“Come little girl in my comic strip/Come blow bubbles, come make WIPs!/ CLIPs! CRAP! BANGs! VLOPs! and ZIP!/ SHEBAM! POW! BLOP! WIZZ! » The invitation to the fusion of the box and the song had been launched in 1967 by Serge Gainsbourg, and the title of the exhibition presented at the Museum of the comic strip of Angoulême pays homage to him.
“Rock! Pop! Wizz! When comics mount the sound” explores until December 31 the links between forms of expression long relegated to the rank of minor arts – one in relation to literature, the other in relation to “great music” – before being ennobled and finding their place in the museum. “Two subcultures that have become heritage”as summed up by the scriptwriter and designer Hervé Bourhis, author since 2007 at Dargaud of “little books” devoted to rock, the Beatles, the black music (with Brüno) or French pop (with Hervé Tanquerelle).
The subject deserved an update since it had not been exhaustively treated since an exhibition “Rock & BD”, still in Angoulême, in 1983. The recent trend is indeed to a profusion of graphic novels devoted to musical icons . The curators, Clémentine Deroudille and Vincent Brunner – who notably directed Rock Strips. The history of rock in comics (Flammarion, two volumes in 2009 and 2011) – therefore brought together around fifty designers and around three hundred pieces, original boards, record covers, film archives, clips, and entrusted the Dutch designer Typex with the design of an animated dancefloor offering to dance with the stars.
Robert Crumb et Janis Joplin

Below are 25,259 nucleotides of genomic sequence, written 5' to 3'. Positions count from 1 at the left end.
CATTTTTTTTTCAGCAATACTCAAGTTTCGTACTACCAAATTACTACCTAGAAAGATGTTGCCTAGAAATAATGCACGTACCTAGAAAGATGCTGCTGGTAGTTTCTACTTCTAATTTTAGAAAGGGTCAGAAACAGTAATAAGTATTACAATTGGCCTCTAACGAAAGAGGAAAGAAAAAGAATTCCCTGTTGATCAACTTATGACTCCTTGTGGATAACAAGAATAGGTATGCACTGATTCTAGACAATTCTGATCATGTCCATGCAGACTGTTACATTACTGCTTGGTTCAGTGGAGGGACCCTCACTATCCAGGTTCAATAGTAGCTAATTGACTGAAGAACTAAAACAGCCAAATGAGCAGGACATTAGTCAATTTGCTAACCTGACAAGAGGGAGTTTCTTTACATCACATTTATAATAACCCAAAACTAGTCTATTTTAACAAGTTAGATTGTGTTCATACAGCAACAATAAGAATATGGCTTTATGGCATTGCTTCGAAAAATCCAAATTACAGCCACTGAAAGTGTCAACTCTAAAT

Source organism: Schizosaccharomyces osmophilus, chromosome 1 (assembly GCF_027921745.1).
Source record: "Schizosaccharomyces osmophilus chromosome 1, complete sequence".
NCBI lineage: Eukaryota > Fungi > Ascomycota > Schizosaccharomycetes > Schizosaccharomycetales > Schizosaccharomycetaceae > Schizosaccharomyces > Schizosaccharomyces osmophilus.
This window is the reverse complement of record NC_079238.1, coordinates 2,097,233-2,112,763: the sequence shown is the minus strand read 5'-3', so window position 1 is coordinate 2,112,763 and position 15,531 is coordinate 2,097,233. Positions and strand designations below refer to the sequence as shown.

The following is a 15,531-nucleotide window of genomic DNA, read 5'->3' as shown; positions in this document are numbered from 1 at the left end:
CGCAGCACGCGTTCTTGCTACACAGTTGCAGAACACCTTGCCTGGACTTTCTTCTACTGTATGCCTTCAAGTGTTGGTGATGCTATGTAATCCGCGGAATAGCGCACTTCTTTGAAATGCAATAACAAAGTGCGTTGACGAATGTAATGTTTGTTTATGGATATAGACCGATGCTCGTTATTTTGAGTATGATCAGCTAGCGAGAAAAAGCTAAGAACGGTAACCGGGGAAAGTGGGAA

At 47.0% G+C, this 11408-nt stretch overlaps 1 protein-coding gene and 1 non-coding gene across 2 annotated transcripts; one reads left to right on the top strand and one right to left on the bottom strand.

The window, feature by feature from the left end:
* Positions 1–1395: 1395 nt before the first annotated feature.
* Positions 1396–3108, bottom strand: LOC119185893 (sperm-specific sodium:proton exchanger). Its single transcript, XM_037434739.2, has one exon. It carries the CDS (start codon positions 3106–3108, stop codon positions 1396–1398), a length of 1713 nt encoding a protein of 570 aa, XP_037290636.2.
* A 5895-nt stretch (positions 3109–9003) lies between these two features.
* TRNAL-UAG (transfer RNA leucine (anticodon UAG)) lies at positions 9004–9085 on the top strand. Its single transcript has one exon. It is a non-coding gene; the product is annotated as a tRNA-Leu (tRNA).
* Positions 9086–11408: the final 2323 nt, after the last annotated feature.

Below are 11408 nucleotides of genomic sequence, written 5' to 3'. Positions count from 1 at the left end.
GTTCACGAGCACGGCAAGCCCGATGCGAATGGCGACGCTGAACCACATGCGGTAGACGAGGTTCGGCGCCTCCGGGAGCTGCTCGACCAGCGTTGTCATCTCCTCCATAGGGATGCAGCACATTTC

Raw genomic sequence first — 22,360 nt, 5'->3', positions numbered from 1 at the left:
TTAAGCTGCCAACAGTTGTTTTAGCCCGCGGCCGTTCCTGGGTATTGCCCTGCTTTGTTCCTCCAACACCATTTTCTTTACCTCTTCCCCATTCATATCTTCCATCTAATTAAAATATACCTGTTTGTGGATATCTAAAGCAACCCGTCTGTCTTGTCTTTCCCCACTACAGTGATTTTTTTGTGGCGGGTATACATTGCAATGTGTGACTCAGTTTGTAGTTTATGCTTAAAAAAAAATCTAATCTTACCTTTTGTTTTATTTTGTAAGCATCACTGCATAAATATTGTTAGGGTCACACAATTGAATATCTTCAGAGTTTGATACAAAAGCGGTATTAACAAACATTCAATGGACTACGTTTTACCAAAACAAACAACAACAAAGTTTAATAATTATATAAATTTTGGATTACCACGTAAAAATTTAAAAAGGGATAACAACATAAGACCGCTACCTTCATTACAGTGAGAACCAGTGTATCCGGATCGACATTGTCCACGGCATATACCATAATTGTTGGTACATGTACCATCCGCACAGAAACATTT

The route shows how rock culture has conquered the ninth art. With Beatlemania as a Trojan horse, when the group from Liverpool found itself, in 1965, on the cover of Girls’Romances, these rose water stories that Roy Lichtenstein recycles. As early as 1967, publisher Archie Comics and pop mogul Don Kirshner teamed up to create The Archies, a fictional band that “represented as an ancestor of Gorillaz”, notes Vincent Eches, director of the International City of Comics and Images. His tube Sugar, Sugar, number one in the United States and Great Britain in 1969, will become the emblem of a “bubble-gum pop”, aimed at the adolescent market of chewers.
At the antipodes of these basely commercial operations is Robert Crumb when he broadcasts in San Francisco, from 1968, Zap Comix, the “x” indicating that it is not a publication for young people. There is sex, drugs, but not really rock’n’roll, Vincent Brunner recalling that the designer swears by “pre-war blues, jazz and country”. But his deviant universe populated by stoned hippies associates him with the counterculture, and Crumb promotes comics on the cover of a best-selling album, Cheap Thrills, by Big Brother and the Holding Company, with artwork for each of the seven songs. At the request of the singer of the group, an admirer named Janis Joplin.
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